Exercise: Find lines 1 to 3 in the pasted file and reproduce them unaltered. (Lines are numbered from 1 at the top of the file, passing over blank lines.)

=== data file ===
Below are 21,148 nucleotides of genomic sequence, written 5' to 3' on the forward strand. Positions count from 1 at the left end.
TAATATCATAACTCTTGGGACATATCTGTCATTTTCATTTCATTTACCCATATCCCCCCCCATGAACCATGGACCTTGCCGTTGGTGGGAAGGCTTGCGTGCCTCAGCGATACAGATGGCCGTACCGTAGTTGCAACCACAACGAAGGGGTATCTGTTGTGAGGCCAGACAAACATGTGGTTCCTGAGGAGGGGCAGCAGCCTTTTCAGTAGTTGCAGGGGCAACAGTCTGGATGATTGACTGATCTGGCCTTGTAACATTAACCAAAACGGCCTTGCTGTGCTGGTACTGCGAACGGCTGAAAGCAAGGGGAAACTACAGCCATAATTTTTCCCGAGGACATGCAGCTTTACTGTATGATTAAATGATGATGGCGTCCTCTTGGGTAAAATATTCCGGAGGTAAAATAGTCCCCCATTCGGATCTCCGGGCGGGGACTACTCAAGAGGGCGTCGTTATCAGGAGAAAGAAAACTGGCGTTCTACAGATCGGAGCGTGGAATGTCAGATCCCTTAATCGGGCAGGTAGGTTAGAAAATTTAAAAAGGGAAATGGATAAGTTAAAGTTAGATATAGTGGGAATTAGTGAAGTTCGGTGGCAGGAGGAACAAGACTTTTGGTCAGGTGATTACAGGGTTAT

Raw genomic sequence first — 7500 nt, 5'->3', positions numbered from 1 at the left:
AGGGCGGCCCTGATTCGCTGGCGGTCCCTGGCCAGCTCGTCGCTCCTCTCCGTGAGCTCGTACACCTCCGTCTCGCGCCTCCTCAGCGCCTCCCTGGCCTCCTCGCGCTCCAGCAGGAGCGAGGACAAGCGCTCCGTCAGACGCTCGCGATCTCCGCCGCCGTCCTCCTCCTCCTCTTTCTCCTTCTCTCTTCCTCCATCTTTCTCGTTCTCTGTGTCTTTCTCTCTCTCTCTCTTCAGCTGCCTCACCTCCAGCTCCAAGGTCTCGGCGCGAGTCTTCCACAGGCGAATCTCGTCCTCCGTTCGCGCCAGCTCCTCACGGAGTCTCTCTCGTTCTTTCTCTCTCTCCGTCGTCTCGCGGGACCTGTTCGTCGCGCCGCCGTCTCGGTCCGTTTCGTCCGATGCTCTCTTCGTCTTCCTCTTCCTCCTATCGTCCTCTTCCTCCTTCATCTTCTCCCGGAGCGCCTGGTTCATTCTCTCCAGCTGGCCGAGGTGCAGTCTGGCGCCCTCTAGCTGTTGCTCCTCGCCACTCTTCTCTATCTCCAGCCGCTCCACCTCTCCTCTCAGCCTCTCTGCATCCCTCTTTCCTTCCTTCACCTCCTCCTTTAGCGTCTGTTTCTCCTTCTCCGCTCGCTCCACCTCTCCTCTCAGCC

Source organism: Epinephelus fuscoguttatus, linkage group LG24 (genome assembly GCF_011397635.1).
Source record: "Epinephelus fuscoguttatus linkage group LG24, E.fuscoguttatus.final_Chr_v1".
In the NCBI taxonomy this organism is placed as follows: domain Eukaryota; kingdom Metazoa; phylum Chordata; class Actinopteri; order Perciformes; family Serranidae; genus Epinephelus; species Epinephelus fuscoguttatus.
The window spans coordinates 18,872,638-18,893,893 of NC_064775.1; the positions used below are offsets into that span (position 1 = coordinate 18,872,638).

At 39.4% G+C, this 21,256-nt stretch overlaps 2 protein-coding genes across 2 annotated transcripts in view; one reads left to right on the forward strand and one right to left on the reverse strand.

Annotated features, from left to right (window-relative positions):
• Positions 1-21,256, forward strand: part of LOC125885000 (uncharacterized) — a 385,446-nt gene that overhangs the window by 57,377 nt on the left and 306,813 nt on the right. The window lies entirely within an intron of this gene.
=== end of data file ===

Below are 21,148 nucleotides of genomic sequence, written 5' to 3' on the forward strand. Positions count from 1 at the left end.
TAATATCATAACTCTTGGGACATATCTGTCATTTTCATTTCATTTACCCATATCCCCCCCCATGAACCATGGACCTTGCCGTTGGTGGGAAGGCTTGCGTGCCTCAGCGATACAGATGGCCGTACCGTAGTTGCAACCACAACGAAGGGGTATCTGTTGTGAGGCCAGACAAACATGTGGTTCCTGAGGAGGGGCAGCAGCCTTTTCAGTAGTTGCAGGGGCAACAGTCTGGATGATTGACTGATCTGGCCTTGTAACATTAACCAAAACGGCCTTGCTGTGCTGGTACTGCGAACGGCTGAAAGCAAGGGGAAACTACAGCCATAATTTTTCCCGAGGACATGCAGCTTTACTGTATGATTAAATGATGATGGCGTCCTCTTGGGTAAAATATTCCGGAGGTAAAATAGTCCCCCATTCGGATCTCCGGGCGGGGACTACTCAAGAGGGCGTCGTTATCAGGAGAAAGAAAACTGGCGTTCTACAGATCGGAGCGTGGAATGTCAGATCCCTTAATCGGGCAGGTAGGTTAGAAAATTTAAAAAGGGAAATGGATAAGTTAAAGTTAGATATAGTGGGAATTAGTGAAGTTCGGTGGCAGGAGGAACAAGACTTTTGGTCAGGTGATTACAGGGTTAT

Raw genomic sequence first — 7500 nt, 5'->3', positions numbered from 1 at the left: